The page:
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Russia-China Gas Deal Signed to Applause — and Skepticism

Putin leaves after shaking hands with his Chinese counterpart Xi Jinping in Shanghai, where Russia and China signed a much-anticipated gas deal.

Hours after the long-anticipated signing of a 30-year multi-billion dollar gas deal on Wednesday between Russia's Gazprom and China's National Petroleum Corporation, analysts poked holes in President Vladimir Putin's touting of the deal as a political triumph and a "milestone event," saying it would barely be profitable for the Russian corporation.  

Gazprom CEO Alexei Miller declined to reveal the price per cubic meter of gas under the contract, calling it a trade secret, but judging by the overall volume and price of the deal — $400 billion for 38 billion cubic meters a year for 30 years — it would boil down to around $350 per thousand cubic meters.

"This is the biggest contract in the history of the gas sector of the former U.S.S.R.," Putin said after the signing of the agreement in Shanghai during a meeting with Chinese President Xi Jinping, Reuters reported.

"Our Chinese friends are difficult, hard negotiators," he said.

Alexei Pushkov, the outspoken pro-Kremlin chairman of the State Duma's International Affairs Committee, echoed Putin's optimism about the deal, hailing the contract with China for its "strategic significance."

"Obama should give up the policy of isolating Russia: It will not work," Pushkov wrote on Twitter.

Pushkov's comments seemed to indirectly confirm what some observers were already thinking: that the deal's signing may have been — at least in part — Russia's response to Western sanctions and threats of isolation.

Widely seen as a triumph for Moscow's ambitions to expand eastward, the deal came after nearly a decade of the two sides haggling over the price — and precisely as Russia seeks to flex its geopolitical muscle before the West amid ongoing tensions over Ukraine.

The deal will allow Russia to diversify its gas supplies and expand eastward, making it less dependent on revenue from Europe's gas needs. If there was any intention of using the deal to force the West to recognize Russia's newfound clout, it may have worked.

European Commission President Jose Manuel Barroso sent a letter to Putin on Wednesday shortly after the conclusion of the deal reminding the Russian president of Gazprom's obligation to ensure gas supplies to Europe and abide by earlier agreements, Reuters reported.  

Despite the pomp and circumstance with which the deal was sealed, however, observers were nearly unanimous in noting that under the terms of the deal, Gazprom would barely break even. Speculation erupted on the Russian blogosphere that Moscow had softened its terms in order to score a victory in the East to offset comprehensive criticism in the West.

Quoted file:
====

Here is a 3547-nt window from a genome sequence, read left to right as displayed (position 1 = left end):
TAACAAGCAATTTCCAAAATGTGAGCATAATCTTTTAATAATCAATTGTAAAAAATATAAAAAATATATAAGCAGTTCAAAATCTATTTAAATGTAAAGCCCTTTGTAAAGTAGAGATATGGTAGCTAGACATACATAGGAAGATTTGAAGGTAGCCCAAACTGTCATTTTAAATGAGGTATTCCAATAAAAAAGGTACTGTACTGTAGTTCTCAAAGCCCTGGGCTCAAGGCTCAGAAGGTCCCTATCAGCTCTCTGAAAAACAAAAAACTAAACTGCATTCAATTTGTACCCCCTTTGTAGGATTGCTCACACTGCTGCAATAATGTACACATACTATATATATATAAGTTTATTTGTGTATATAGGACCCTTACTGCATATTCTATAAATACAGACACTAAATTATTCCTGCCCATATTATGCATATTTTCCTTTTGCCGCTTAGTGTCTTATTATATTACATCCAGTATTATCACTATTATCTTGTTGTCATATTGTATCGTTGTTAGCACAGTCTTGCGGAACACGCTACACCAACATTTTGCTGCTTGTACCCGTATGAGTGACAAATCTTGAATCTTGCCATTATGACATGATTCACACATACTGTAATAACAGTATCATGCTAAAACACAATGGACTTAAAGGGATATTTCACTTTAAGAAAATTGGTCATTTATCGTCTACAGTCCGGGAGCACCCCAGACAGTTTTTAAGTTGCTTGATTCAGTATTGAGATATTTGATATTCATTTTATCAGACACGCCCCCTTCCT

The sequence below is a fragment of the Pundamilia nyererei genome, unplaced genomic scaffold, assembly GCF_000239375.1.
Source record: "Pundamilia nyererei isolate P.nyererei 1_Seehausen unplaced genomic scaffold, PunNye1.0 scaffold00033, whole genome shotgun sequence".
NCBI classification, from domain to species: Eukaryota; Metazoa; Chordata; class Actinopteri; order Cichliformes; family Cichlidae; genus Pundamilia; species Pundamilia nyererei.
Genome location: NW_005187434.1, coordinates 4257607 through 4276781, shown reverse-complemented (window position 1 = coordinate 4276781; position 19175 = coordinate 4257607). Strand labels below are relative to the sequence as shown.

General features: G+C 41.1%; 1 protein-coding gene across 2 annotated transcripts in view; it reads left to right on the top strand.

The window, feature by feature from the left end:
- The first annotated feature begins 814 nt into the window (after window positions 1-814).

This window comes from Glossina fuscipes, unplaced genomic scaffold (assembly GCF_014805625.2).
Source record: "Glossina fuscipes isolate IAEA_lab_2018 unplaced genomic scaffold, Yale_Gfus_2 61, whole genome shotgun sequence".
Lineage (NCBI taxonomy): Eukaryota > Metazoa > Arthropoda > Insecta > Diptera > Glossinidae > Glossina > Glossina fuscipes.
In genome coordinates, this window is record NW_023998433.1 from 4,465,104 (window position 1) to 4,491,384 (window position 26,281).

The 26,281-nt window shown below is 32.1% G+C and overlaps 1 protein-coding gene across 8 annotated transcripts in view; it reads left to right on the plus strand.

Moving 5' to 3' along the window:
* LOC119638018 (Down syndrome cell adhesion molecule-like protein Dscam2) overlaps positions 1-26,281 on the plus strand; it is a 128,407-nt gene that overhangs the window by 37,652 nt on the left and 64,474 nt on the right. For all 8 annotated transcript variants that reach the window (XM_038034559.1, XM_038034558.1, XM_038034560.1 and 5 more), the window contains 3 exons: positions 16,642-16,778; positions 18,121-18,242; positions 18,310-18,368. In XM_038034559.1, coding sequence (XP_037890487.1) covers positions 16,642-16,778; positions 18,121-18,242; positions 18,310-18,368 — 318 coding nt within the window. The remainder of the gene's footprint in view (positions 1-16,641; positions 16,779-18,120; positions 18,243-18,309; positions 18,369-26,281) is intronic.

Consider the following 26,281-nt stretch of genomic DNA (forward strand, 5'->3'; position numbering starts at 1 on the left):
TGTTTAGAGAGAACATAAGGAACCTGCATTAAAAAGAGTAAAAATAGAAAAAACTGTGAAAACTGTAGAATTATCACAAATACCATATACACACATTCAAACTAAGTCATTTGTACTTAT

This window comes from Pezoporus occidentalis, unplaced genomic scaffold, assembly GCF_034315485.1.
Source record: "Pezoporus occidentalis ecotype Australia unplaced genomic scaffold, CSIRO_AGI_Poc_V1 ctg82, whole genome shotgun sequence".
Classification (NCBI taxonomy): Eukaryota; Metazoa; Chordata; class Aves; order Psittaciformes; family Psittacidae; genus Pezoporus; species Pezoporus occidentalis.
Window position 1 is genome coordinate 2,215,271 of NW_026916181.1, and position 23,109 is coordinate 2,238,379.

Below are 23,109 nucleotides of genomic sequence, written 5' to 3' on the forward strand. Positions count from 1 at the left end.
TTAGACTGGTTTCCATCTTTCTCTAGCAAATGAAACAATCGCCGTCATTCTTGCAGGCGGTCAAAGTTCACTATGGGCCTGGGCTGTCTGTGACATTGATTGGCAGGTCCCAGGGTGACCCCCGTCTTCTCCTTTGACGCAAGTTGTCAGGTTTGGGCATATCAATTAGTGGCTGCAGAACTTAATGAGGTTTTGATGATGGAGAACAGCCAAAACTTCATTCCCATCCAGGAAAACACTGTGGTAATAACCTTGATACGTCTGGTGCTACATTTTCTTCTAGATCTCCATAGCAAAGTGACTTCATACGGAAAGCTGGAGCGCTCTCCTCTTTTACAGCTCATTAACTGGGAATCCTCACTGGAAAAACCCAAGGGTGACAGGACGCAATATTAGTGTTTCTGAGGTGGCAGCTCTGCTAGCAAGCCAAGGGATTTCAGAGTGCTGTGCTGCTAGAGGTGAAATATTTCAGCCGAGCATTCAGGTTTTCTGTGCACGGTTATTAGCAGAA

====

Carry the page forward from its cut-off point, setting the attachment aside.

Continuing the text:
Kremlin critic Boris Nemtsov mocked the deal on Facebook as not the "deal of the century" that Putin described, but as "total loss and robbery."

Putin said the overall volume of investment required to build the infrastructure for the gas supplies was close to $70 billion, and that Russia would have to provide at least $55 billion of that.

An advance payment of $25 billion agreed to by China will go straight to the construction of a new pipeline for gas flows to the East, Itar-Tass reported.

In one clear sign of Russia's eagerness to finally clinch the deal, Putin on Tuesday offered to cut the mineral extraction tax for all gas supplied to China. China, in turn, said it would scrap import taxes for Russia.

Grigory Birg, co-director of the independent analytical agency Investcafe, said the profits expected from the deal are far below those usually generated in the gas industry.  

"Considering the price for gas would be above $350 per thousand cubic meters, we estimate the rate of return for Gazprom for this project at about 10 percent. By comparison, 15 to 17 percent is considered appropriate by the gas industry so it is evident that the revenues would be low," Birg said.

But the real clincher, Birg said, was whether it would be economically advantageous for Russia to strengthen ties with China in general, especially in light of the ongoing standoff with the West.

The answer to that question is clearly yes, he said.

Putin has made clear that he sees China as a priority partner, and the two have frequently found themselves allied over political issues, including as the only two members of the UN Security Council to vote against resolutions imposing sanctions on Syria.

Gilbert Rozman, a Princeton University professor specializing in Northeast Asia, said it would not be wise to read too much into the gas deal, however, as it may be just one tiny part of the wider scheme of Russia-China relations.  

"It is quite possible that Gazprom's deal is a tradeoff for other things that are not being emphasized, such as perhaps advanced weapons. China may also want some political support from Russia in its struggle against countries like Japan and Vietnam," Rozman said.

But Rozman agreed with Birg that politics played a bigger role than anything else.

"As Russia's ties with Europe have been strained, Russia wants to emphasize its relations with Asia and the Asian economy. This [deal] is just one more element of strengthening China-Russia relations," he said.

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